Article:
The trail climbs pretty steadily for the first mile, but then levels out for a relatively easy mile and a half through the woods.

The trail is broken down into two legs. The first mile takes you to Snake Pond. There is a 0.3-mile loop around the pond, ending with a lovely view of the reservoir.

This segment is fairly open and there are lots of wildflowers in summer.

The next mile and a half takes you into the woods. There is no big view waiting for you at the end, but lots of ferns and moss covered boulders linger under the canopy.  I'm sure the colors in late-September or early-October would be stunning.

The two and a half miles back out goes quickly, and offers some nice views of the surrounding mountains.  The day I was there was a big sky day. Not the greatest for photography, but with fall coming on the sun was gentle and the big, fluffy clouds against the deep blue just made me smile.

All and all, an enjoyable day out.   More photos can be found here.

Saturday, September 17, 2016

Scotland Day 7 (Edinburgh)

Hello, everyone.

Our last day in Scotland was spent in Scotland's capital, Edinburgh.  (All of our photos of Edinburgh can be found here).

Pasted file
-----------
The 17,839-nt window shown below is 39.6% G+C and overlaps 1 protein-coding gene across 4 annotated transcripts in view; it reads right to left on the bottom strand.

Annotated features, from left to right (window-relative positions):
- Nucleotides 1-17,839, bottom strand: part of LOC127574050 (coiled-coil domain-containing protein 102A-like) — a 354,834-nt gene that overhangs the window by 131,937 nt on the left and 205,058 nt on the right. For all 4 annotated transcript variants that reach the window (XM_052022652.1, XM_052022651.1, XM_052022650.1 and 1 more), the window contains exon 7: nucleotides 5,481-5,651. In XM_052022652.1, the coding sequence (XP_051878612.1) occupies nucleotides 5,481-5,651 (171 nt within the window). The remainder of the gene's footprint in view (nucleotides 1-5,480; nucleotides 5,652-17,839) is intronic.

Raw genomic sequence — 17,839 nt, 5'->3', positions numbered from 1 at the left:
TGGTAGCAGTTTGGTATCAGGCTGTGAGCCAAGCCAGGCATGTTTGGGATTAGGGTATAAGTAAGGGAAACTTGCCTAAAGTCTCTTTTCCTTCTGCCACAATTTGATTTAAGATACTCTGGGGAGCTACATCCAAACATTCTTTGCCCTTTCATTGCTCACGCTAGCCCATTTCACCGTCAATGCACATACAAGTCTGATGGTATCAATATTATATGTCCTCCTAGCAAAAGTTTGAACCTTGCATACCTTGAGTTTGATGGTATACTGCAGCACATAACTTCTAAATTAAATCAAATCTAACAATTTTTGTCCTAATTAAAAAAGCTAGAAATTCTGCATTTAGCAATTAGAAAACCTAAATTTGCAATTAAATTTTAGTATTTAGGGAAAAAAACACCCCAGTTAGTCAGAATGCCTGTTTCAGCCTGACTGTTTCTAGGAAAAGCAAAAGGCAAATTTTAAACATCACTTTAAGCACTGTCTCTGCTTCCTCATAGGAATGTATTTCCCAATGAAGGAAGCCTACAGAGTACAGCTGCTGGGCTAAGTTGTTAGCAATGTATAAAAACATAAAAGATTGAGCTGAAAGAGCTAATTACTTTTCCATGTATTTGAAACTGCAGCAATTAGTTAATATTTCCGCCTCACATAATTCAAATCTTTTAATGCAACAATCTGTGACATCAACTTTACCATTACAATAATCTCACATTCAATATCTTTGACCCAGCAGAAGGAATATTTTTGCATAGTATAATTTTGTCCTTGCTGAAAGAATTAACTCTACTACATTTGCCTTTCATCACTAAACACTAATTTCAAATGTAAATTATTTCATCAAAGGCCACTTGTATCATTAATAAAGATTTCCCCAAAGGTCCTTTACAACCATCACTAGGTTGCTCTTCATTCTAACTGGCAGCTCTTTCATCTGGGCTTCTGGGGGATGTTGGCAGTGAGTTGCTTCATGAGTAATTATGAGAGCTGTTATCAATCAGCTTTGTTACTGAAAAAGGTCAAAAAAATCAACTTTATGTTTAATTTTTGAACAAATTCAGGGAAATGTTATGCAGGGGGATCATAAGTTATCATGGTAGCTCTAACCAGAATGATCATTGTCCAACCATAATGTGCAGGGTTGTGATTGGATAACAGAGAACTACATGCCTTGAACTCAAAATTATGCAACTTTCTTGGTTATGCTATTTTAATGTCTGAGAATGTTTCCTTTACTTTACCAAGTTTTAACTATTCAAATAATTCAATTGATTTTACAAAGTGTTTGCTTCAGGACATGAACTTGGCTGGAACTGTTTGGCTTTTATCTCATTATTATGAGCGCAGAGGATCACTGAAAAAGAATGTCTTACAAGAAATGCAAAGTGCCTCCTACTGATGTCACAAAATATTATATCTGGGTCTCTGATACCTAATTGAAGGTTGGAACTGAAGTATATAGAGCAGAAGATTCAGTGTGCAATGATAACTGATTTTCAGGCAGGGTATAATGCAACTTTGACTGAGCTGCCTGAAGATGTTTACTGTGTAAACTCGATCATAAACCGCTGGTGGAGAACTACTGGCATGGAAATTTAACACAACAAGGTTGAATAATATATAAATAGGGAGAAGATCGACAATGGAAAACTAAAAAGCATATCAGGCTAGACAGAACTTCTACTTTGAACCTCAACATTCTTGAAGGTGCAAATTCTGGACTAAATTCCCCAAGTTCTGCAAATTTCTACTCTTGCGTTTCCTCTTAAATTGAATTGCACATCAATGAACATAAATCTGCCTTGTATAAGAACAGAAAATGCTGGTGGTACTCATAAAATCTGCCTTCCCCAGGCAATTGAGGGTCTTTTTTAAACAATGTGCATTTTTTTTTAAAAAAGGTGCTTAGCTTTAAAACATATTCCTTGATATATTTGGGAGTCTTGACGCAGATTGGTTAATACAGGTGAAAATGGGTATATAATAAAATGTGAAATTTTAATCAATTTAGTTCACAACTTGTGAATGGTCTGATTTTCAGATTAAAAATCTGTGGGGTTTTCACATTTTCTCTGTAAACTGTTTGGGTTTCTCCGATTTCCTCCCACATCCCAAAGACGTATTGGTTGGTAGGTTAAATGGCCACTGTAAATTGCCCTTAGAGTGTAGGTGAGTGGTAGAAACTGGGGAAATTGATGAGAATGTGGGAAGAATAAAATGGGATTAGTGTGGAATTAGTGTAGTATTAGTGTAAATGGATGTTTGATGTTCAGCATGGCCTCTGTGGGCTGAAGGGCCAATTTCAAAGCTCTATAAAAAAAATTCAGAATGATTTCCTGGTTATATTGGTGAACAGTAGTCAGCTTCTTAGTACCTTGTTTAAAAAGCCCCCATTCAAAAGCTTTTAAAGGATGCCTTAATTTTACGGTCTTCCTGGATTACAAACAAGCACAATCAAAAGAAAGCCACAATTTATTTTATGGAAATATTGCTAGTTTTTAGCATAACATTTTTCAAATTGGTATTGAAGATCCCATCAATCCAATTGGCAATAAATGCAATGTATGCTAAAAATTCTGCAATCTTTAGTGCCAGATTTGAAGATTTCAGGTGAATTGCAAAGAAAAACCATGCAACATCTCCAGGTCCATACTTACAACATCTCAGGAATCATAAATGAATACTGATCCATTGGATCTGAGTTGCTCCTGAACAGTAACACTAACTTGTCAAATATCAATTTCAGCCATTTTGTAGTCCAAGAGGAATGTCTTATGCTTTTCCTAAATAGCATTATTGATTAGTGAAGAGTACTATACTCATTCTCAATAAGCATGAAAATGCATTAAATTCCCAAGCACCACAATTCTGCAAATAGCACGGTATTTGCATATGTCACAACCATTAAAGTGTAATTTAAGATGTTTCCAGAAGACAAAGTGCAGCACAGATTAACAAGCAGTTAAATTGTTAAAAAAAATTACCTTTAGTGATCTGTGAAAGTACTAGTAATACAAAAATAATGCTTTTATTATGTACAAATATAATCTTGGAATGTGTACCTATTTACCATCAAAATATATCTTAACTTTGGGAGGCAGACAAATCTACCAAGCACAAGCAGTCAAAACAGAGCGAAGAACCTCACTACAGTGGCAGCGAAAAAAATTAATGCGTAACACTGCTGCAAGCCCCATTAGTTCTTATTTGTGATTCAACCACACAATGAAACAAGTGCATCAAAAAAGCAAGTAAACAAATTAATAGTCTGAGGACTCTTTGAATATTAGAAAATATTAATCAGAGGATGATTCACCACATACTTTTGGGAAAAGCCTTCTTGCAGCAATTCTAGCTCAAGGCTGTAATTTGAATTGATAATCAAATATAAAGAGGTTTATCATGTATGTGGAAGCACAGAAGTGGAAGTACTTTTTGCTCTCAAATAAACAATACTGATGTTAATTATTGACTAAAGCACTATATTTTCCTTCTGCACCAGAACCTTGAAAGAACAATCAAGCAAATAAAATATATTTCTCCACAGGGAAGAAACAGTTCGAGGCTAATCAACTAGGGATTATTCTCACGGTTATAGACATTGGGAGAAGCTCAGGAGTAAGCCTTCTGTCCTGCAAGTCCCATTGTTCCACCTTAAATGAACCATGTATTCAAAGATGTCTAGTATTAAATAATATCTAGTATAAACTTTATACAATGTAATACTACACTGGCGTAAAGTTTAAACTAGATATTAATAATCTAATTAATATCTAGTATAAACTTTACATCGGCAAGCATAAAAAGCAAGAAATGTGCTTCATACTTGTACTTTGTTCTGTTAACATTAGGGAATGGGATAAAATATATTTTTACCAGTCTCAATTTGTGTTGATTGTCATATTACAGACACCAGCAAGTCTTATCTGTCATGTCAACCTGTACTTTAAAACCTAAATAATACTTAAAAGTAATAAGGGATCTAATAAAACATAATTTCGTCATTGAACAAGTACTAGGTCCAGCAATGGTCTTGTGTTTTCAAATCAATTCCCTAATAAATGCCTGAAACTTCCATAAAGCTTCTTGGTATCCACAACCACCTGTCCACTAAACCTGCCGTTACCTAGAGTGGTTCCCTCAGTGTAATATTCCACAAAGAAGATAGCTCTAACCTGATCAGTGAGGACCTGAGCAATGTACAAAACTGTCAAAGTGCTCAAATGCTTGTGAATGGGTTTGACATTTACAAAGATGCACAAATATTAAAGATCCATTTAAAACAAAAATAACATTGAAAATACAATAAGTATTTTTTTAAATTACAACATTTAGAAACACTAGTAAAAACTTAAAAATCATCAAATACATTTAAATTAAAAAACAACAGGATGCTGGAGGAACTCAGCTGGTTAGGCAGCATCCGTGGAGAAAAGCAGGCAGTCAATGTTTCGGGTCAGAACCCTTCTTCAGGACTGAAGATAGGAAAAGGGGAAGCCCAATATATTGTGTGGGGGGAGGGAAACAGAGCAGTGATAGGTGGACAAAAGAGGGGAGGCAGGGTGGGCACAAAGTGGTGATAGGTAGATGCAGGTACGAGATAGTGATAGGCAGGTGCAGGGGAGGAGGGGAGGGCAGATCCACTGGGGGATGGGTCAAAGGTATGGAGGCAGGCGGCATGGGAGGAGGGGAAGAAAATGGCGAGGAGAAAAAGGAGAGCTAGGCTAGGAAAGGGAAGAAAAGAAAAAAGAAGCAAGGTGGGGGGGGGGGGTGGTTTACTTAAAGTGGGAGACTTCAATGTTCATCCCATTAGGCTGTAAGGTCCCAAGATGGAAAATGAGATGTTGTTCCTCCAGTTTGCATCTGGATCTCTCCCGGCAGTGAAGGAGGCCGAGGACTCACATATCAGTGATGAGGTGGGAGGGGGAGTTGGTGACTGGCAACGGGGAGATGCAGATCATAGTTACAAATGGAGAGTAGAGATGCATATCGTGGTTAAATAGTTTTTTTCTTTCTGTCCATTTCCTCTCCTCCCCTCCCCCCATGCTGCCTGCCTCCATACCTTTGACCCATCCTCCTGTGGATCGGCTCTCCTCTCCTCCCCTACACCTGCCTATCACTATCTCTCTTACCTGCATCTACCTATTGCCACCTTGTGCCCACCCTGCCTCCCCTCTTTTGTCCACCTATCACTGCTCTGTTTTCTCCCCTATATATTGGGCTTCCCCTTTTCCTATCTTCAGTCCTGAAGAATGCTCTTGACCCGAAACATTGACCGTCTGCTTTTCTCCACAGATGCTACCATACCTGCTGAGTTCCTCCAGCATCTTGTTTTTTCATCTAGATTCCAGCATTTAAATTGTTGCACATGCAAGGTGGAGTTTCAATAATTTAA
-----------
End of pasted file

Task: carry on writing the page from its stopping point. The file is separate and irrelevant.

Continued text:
We began with a morning walk to Holyrood Palace, home of Queen Elizabeth II when she is in Scotland.  The entry fee includes an audio tour that highlights some of the palace's history, including Mary Stuart and her second husband, Lord Darnley.  The tour also includes the ruins of Holyrood Abby.

After touring the palace, we headed back down the Royal Mile to Clarinda's Tea Room for an early lunch.  I had been hoping to stop at a tea room at some point on our trip, and was glad we finally were able to do it on our last day.  We enjoyed our sandwiches, but were particularly impressed with the selection of fresh baked desserts.

After lunch, we took a tour of the Royal Mile with Mercat Tours. The tour included some history of old Edinburgh and took us up to Edinburgh Castle.

The room where King James was born.

After the tour ended, we headed down to the Princes Street Gardens to enjoy another view of the castle, before making our way to dinner.

Our last dinner in Scotland was a huge departure from the rest of the trip. We had been eating more traditional fare or curries. For our last dinner, though, we decided to see how the Scot's did Mexican.  Panco Villas on Canongate was quite good. The salsa was a bit sweeter, and the cheese definitely local, but otherwise what you would expect anywhere in the southwest.

We stayed our last night at the Premier Inn City Centre (Royal Mile).

Again, special things to Absolute Escapes for their help in arranging our car and guest houses and providing lots of useful information to help us plan our itinerary.